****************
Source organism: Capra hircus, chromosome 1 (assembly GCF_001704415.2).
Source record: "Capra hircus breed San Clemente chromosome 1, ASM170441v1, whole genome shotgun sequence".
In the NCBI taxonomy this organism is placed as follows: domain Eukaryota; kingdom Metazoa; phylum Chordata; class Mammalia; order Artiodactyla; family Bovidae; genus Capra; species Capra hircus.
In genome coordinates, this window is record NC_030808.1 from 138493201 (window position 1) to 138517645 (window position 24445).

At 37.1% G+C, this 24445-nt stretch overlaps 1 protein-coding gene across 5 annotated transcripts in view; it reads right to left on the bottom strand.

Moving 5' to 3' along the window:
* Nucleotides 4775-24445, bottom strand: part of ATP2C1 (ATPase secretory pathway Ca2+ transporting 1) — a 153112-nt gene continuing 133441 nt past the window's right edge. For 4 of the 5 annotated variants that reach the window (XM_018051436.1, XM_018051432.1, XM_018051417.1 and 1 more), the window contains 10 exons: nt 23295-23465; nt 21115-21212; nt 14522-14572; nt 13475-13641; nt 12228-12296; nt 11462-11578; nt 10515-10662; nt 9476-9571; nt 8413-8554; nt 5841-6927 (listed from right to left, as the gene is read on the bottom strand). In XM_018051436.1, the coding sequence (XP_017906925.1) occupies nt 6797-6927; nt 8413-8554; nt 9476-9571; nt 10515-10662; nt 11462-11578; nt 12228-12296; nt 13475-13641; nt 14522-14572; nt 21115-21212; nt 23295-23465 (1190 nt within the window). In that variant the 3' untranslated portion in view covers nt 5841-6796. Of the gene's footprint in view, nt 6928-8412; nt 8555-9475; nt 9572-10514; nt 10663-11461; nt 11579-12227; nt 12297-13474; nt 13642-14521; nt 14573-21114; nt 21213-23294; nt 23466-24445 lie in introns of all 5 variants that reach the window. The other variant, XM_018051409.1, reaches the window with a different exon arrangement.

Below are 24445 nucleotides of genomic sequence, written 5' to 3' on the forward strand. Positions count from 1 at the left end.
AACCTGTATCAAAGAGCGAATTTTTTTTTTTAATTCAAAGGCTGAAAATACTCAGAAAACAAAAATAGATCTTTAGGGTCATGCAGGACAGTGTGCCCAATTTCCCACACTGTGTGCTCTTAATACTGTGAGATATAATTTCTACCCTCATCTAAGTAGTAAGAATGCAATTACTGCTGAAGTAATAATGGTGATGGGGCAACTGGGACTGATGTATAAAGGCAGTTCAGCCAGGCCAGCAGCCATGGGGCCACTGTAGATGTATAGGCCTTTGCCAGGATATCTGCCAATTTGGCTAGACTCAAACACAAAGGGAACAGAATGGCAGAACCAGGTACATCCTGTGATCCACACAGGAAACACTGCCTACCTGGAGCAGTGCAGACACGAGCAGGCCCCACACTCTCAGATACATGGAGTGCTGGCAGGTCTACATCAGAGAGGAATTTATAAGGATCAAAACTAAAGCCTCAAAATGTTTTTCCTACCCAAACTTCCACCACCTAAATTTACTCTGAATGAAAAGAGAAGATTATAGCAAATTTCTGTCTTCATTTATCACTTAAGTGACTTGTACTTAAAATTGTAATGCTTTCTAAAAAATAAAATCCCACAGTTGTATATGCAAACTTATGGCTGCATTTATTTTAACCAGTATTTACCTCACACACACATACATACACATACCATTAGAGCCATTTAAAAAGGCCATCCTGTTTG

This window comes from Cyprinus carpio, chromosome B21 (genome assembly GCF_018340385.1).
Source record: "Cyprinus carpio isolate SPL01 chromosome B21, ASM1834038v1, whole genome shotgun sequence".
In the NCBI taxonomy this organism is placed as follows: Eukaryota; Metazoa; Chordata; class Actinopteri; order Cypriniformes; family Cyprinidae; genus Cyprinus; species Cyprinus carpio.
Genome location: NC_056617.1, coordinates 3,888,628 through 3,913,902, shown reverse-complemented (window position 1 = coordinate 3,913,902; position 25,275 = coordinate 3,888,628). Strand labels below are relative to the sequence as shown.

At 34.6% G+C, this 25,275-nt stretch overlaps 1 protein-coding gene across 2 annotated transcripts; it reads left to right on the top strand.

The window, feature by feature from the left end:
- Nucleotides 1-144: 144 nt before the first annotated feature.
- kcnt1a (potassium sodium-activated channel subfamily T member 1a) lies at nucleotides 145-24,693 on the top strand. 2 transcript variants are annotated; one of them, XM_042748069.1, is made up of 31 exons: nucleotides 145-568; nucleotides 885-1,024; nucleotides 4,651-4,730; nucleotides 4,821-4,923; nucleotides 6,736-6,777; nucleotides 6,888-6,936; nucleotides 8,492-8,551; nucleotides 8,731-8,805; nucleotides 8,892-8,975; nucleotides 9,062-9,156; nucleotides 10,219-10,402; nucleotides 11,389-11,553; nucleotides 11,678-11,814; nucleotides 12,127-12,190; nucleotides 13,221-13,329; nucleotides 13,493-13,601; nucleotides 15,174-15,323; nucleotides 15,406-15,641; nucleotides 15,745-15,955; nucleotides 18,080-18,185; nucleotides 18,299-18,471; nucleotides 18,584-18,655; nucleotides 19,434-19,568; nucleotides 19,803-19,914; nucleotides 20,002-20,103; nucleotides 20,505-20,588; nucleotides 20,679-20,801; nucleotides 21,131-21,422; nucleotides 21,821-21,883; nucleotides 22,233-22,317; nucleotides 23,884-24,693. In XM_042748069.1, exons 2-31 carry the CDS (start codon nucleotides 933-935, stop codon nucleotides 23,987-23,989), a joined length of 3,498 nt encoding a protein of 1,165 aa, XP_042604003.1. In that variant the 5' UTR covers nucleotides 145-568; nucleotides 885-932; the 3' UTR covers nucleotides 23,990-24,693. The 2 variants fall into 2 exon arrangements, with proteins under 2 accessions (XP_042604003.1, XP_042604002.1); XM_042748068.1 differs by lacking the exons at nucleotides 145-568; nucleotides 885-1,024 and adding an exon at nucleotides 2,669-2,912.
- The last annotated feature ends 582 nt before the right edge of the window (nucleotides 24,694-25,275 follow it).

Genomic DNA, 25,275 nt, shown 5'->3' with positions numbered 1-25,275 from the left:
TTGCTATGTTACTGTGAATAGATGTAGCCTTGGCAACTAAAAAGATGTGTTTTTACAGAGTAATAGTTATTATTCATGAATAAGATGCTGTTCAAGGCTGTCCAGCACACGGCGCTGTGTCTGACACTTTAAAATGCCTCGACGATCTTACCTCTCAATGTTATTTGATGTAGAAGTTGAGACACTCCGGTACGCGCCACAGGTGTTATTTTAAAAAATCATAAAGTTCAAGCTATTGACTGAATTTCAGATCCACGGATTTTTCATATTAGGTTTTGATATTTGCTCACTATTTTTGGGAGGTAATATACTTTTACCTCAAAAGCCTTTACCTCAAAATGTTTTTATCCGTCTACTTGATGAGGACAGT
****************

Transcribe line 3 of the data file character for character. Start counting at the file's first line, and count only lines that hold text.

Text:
In the NCBI taxonomy this organism is placed as follows: domain Eukaryota; kingdom Metazoa; phylum Chordata; class Mammalia; order Artiodactyla; family Bovidae; genus Capra; species Capra hircus.